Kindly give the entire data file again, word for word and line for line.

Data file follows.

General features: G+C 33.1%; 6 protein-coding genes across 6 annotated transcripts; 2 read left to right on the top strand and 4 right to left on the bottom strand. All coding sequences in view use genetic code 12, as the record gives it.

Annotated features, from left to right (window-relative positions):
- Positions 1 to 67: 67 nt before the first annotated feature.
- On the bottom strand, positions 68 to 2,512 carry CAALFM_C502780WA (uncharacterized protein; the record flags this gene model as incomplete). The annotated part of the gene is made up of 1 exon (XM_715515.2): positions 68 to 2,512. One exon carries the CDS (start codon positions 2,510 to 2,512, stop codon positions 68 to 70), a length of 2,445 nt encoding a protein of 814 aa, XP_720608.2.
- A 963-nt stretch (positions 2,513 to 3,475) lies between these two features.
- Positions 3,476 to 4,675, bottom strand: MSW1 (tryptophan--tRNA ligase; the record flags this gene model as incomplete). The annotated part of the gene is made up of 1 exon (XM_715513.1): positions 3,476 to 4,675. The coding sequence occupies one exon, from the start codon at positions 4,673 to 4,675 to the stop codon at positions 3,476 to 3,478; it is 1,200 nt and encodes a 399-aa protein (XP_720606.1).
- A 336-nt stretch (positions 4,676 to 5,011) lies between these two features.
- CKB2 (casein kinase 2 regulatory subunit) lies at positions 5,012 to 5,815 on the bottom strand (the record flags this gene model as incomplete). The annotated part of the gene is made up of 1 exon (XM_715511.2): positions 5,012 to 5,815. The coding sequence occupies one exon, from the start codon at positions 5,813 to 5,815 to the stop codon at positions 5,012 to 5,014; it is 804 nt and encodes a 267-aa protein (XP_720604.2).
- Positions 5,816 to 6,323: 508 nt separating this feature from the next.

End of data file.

General features: G+C 33.1%; 6 protein-coding genes across 6 annotated transcripts; 2 read left to right on the top strand and 4 right to left on the bottom strand. All coding sequences in view use genetic code 12, as the record gives it.

Annotated features, from left to right (window-relative positions):
- Positions 1 to 67: 67 nt before the first annotated feature.
- On the bottom strand, positions 68 to 2,512 carry CAALFM_C502780WA (uncharacterized protein; the record flags this gene model as incomplete). The annotated part of the gene is made up of 1 exon (XM_715515.2): positions 68 to 2,512. One exon carries the CDS (start codon positions 2,510 to 2,512, stop codon positions 68 to 70), a length of 2,445 nt encoding a protein of 814 aa, XP_720608.2.
- A 963-nt stretch (positions 2,513 to 3,475) lies between these two features.
- Positions 3,476 to 4,675, bottom strand: MSW1 (tryptophan--tRNA ligase; the record flags this gene model as incomplete). The annotated part of the gene is made up of 1 exon (XM_715513.1): positions 3,476 to 4,675. The coding sequence occupies one exon, from the start codon at positions 4,673 to 4,675 to the stop codon at positions 3,476 to 3,478; it is 1,200 nt and encodes a 399-aa protein (XP_720606.1).
- A 336-nt stretch (positions 4,676 to 5,011) lies between these two features.
- CKB2 (casein kinase 2 regulatory subunit) lies at positions 5,012 to 5,815 on the bottom strand (the record flags this gene model as incomplete). The annotated part of the gene is made up of 1 exon (XM_715511.2): positions 5,012 to 5,815. The coding sequence occupies one exon, from the start codon at positions 5,813 to 5,815 to the stop codon at positions 5,012 to 5,014; it is 804 nt and encodes a 267-aa protein (XP_720604.2).
- Positions 5,816 to 6,323: 508 nt separating this feature from the next.